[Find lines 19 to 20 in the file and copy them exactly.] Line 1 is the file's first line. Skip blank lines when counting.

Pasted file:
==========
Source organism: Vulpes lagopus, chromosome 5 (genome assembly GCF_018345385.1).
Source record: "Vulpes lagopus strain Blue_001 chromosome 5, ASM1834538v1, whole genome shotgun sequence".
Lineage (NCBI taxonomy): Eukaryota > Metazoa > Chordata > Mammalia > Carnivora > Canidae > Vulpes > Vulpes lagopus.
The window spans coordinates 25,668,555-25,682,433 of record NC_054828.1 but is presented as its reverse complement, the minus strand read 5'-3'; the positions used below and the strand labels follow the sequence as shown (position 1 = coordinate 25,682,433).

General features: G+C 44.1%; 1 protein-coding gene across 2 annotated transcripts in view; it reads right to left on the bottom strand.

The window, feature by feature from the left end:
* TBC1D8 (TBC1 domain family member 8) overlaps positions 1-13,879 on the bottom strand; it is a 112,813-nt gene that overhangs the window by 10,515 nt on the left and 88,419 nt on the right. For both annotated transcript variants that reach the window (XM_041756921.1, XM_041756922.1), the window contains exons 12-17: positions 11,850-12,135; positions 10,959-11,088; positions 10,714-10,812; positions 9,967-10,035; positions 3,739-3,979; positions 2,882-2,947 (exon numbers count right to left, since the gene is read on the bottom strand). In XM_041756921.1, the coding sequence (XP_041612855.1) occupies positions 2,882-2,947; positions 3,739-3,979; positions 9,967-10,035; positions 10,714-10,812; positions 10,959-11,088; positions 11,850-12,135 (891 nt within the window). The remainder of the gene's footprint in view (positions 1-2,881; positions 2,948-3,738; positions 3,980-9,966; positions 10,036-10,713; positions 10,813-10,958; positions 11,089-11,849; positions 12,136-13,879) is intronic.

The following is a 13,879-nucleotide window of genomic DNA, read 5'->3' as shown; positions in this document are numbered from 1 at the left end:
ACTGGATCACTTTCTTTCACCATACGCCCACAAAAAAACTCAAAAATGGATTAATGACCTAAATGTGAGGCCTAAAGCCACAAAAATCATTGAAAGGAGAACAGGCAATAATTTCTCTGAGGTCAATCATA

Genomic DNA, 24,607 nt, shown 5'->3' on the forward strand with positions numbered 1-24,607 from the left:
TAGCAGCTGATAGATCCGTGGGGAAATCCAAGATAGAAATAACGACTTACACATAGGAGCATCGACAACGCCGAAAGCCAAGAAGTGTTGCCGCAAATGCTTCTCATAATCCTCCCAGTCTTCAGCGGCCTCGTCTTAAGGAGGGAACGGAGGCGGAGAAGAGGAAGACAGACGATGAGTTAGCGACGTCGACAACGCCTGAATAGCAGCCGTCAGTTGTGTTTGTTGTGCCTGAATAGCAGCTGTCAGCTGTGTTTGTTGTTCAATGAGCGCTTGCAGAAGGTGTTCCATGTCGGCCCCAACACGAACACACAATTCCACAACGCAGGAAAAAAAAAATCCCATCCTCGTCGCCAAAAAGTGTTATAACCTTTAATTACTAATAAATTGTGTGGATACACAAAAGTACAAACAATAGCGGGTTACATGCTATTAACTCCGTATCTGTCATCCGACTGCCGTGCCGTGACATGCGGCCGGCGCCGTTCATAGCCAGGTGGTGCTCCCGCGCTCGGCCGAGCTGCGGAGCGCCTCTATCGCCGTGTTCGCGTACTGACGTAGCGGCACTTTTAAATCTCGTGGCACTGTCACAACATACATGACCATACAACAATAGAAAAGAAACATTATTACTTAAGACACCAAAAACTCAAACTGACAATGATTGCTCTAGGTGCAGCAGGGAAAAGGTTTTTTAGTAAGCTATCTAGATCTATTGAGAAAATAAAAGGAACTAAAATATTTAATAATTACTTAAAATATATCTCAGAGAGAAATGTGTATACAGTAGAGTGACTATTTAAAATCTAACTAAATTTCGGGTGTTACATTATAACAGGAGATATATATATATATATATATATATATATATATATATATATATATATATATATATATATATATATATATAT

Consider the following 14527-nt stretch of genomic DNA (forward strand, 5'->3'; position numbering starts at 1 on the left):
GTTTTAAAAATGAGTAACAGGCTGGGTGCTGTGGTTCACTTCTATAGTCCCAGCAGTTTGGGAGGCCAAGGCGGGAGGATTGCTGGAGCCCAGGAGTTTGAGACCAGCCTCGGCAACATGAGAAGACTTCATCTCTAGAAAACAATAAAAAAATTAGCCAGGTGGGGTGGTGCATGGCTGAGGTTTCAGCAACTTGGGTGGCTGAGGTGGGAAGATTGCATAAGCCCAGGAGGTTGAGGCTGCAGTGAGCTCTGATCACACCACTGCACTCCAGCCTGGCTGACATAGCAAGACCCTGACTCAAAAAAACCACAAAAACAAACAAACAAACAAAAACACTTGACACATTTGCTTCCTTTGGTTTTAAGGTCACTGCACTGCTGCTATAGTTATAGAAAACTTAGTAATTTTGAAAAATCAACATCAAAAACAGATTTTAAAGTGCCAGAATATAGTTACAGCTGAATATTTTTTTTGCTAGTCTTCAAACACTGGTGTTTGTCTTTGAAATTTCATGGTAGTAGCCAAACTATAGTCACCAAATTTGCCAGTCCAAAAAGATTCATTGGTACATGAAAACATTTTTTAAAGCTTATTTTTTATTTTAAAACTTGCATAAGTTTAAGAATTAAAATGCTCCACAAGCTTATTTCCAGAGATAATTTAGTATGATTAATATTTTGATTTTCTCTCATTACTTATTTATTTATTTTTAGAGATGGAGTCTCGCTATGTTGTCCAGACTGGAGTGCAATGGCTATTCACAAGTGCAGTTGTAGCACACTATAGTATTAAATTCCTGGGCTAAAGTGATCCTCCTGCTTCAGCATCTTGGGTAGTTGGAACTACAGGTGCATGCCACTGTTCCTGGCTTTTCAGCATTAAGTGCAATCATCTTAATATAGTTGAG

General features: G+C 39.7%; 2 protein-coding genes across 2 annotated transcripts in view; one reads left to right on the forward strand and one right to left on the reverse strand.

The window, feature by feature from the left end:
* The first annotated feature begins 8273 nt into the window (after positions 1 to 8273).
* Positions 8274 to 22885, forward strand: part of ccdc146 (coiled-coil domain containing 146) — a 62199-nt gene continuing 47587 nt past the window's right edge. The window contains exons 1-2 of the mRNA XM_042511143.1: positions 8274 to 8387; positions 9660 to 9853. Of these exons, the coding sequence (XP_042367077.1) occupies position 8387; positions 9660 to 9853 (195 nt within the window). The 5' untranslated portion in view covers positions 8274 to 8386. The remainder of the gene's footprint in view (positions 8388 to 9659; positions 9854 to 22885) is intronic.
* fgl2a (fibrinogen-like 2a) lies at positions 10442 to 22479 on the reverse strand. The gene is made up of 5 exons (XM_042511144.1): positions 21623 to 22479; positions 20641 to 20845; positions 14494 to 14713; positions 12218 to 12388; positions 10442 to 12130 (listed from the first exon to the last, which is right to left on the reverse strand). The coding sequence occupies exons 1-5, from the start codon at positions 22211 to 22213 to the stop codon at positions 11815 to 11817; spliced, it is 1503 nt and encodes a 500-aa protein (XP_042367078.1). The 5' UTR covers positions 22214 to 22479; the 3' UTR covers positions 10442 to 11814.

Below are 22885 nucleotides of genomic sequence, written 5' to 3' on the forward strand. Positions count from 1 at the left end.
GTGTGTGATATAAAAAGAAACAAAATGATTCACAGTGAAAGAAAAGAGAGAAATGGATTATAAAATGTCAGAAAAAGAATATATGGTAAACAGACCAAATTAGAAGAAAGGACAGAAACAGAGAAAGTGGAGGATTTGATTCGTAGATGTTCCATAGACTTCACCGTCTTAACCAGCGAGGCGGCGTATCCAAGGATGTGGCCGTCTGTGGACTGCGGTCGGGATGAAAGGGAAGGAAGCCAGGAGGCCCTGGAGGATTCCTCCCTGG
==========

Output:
Below are 22885 nucleotides of genomic sequence, written 5' to 3' on the forward strand. Positions count from 1 at the left end.
GTGTGTGATATAAAAAGAAACAAAATGATTCACAGTGAAAGAAAAGAGAGAAATGGATTATAAAATGTCAGAAAAAGAATATATGGTAAACAGACCAAATTAGAAGAAAGGACAGAAACAGAGAAAGTGGAGGATTTGATTCGTAGATGTTCCATAGACTTCACCGTCTTAACCAGCGAGGCGGCGTATCCAAGGATGTGGCCGTCTGTGGACTGCGGTCGGGATGAAAGGGAAGGAAGCCAGGAGGCCCTGGAGGATTCCTCCCTGG